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Art Musings...

posted Jan 13, 2015, 7:12 PM by Deanna L.   [ updated Jan 21, 2015, 3:05 PM ]

Ed Bereal on Art, Politics and...Satire

Recently I had the pleasure of attending artist Ed Bereal's lecture at Western Washington University.  In light of the Charlie Hebdo massacres in Paris, his talk featuring slides of his own satirical and politically driven art was most apropos.  The satirical cartoonists once again raised the question of the boundaries of free speech--it cost them their lives.  Tracing his art from his earliest illustrations through the Vietnam War as a "War Baby" as well as the Watts Riots was a discussion teeming with Mr. Bereal's hindsight observations of the tensions of that era.  About having his political awakening of sorts in the midst of the racial and political upheaval of the '60s he waxed most eloquent.  After all, having a 50-caliber rifle aimed at you by a National guardsmen in front of your L.A. home would bring anyone to a point of deep reflection--and gratitude for having escaped the debacle.  

Upsetting the powers that be with racial stereotypes and using the American flag as a tablecloth while munching on watermelon, was only the beginning for this provocative artist from L.A.  He's developed a life long career of challenging the status quo to great effect.  With the sharp eye of an illustrator Ed renders subject matter magnificently.  With brilliant wit and propensity for the comical he has the audacity to question the intentions of national policies and the leaders who administer them.    As the subject of his art Bereal takes jabs at presidents, secretaries of state and yes, racist cops.  He draws particular attention to the never-ending fear-mongering induced by government and corporate lust for the globe's oil supply.   Raises some eyebrows, gets you thinking and, yes, on the edge of your seat.  Now the viewer is challenged to question their own conditioning in a so-called post racial society--their role in this culture of entitlement however passive. During the 60's he was lucky to get through it alive since his blatant critique and examination of U.S. policies  would have been far more dangerous than today.  

The class was exposed to magazine covers showing the streets of LA burning as well as the military presence in the city during the Watts Riots and saw how that experience later shaped Ed Bereal's art.  Because as he backed away from the oblivion of art world at the time, Ed realized that his goal was to make art that "addressed [his] actual circumstances not [his] acquired circumstances."  What seemed the privilege of the art scene was incongruous to the crises of the time enough for him to question what was real and who he was in the midst of it all.  He re-emerges from that era with a voracious appetite for socio-political inspiration and a desire to create a body of work that has becomes part of his "righteous" legacy as an artist.  A close up view of his latest art reveals the racist underpinnings of society.  America's ill fascination with guns, violence and the pursuit of resources throughout the globe are other prevalent themes is his work.  And as he traveled to places like war-torn Kosovo and IRA prisons in Ireland he sees another brand of the hatred he grew up with stateside and how far people are willing to go with that sentiment: how dark it can really get.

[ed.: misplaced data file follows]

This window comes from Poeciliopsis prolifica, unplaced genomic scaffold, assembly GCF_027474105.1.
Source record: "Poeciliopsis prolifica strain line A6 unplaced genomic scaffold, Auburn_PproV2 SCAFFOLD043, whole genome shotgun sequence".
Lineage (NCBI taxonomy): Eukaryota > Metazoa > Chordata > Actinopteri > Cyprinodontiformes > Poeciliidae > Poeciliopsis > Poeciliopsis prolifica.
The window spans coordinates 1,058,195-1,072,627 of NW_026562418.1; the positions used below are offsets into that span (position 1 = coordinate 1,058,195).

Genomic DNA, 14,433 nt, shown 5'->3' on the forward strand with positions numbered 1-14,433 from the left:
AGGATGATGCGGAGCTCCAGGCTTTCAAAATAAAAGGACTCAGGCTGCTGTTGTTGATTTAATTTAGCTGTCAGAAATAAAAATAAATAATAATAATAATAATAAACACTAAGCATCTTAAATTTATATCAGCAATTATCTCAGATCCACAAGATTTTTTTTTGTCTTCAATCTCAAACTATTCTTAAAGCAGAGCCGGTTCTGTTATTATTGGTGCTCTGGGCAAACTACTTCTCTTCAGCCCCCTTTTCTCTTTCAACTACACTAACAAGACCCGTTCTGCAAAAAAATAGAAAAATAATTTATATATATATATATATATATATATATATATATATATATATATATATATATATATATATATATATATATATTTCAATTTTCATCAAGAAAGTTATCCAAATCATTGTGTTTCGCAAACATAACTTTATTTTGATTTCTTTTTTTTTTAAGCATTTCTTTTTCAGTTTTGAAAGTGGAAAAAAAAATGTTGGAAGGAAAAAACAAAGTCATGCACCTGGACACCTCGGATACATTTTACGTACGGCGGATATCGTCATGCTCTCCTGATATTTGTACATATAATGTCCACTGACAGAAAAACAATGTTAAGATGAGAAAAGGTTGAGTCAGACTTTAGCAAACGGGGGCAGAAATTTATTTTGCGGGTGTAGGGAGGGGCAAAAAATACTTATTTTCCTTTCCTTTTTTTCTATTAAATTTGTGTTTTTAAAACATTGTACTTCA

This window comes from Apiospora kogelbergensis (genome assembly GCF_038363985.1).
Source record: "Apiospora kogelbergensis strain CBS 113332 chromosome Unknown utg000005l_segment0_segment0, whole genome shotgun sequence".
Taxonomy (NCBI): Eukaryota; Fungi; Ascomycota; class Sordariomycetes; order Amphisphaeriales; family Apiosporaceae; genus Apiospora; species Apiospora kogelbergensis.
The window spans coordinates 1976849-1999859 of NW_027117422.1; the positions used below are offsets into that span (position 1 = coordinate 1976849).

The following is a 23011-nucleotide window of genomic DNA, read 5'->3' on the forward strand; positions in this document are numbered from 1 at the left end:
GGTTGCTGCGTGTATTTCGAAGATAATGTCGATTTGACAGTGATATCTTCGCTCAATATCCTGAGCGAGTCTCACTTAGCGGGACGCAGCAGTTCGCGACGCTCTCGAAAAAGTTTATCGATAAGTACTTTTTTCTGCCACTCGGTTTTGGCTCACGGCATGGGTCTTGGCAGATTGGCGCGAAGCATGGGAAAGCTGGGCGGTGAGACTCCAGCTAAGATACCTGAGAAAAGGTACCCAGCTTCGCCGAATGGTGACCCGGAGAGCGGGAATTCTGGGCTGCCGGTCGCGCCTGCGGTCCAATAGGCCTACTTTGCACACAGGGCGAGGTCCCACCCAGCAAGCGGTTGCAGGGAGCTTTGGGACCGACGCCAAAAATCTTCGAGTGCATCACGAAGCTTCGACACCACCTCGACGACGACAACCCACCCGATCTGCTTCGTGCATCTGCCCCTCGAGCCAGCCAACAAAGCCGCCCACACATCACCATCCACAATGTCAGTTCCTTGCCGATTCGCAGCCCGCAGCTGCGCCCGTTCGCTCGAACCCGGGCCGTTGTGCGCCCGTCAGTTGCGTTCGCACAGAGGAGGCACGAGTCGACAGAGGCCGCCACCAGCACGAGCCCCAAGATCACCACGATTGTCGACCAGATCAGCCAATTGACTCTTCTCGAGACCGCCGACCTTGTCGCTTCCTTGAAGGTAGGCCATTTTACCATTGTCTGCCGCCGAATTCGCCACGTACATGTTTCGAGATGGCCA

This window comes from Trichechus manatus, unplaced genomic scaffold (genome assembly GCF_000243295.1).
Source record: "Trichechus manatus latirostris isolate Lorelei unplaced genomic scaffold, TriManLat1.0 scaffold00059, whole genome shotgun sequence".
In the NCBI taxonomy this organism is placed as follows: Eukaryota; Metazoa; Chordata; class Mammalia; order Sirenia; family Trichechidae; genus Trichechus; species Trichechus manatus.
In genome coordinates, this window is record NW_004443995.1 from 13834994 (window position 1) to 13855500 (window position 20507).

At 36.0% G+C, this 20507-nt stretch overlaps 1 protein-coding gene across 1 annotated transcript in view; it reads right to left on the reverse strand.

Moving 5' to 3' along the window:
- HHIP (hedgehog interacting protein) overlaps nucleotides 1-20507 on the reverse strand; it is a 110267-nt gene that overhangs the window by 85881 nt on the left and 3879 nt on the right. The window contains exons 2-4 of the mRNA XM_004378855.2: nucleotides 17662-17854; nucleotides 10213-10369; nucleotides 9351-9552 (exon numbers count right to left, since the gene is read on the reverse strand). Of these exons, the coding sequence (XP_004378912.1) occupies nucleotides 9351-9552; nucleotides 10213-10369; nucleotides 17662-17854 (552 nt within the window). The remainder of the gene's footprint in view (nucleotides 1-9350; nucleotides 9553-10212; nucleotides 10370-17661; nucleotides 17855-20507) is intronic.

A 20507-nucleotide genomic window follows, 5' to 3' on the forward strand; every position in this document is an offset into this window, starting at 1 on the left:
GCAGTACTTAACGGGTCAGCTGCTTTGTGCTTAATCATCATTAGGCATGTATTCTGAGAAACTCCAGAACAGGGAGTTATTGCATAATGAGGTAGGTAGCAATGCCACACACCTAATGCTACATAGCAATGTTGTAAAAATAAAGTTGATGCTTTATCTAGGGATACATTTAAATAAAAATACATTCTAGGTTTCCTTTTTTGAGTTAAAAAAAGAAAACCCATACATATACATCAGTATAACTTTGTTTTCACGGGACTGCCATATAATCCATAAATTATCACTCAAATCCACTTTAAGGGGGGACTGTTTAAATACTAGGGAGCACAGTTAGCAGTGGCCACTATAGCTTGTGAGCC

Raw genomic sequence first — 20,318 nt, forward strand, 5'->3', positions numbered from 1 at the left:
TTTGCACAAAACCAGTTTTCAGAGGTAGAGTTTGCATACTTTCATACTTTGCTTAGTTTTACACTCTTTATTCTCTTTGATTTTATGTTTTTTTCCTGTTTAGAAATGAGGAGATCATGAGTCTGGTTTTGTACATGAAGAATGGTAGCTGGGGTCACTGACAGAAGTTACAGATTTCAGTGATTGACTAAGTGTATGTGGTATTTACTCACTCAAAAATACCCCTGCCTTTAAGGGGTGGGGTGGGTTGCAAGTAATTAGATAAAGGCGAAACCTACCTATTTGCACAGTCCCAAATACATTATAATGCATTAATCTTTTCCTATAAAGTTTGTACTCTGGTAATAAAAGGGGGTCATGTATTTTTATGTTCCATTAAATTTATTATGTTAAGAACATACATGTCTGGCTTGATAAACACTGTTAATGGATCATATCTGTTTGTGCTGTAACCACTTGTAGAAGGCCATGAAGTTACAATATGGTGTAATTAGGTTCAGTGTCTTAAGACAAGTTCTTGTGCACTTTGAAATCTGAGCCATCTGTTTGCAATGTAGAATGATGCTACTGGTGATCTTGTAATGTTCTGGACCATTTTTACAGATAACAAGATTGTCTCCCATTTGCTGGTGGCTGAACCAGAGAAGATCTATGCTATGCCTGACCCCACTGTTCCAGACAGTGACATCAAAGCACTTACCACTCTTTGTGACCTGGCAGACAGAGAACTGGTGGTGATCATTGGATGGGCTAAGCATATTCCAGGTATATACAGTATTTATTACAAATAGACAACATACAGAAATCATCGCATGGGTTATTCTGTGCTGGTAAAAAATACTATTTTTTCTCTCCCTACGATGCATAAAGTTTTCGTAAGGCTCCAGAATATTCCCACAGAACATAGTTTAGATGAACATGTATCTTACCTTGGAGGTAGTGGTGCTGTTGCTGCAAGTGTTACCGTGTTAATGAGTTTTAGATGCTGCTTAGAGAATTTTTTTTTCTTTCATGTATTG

So as the young eager faces in attendance listened intently one question posed was to what degree satire is culturally specific?  How do make your audience "get it?"  Or is the point lost altogether for those outside the culture of the satire of the artist?  And how did this relate to the cartoonist at Charlie Hebdo?  How are these very liberties of the freedom of speech taken for granted and are we distracted as they are taken away by government--with the excuse that terror lurks in every corner?  Ed Bereal questions will a texting generation be oblivious when policies change beneath their noses.  In doing so he references Neil Postman's book "Amusing Ourselves to Death:  Public Discourse in the Age of Show Business."  A real relevant takeaway for these times.

For more information on Ed Bereal's art visit: 
(to be published in February)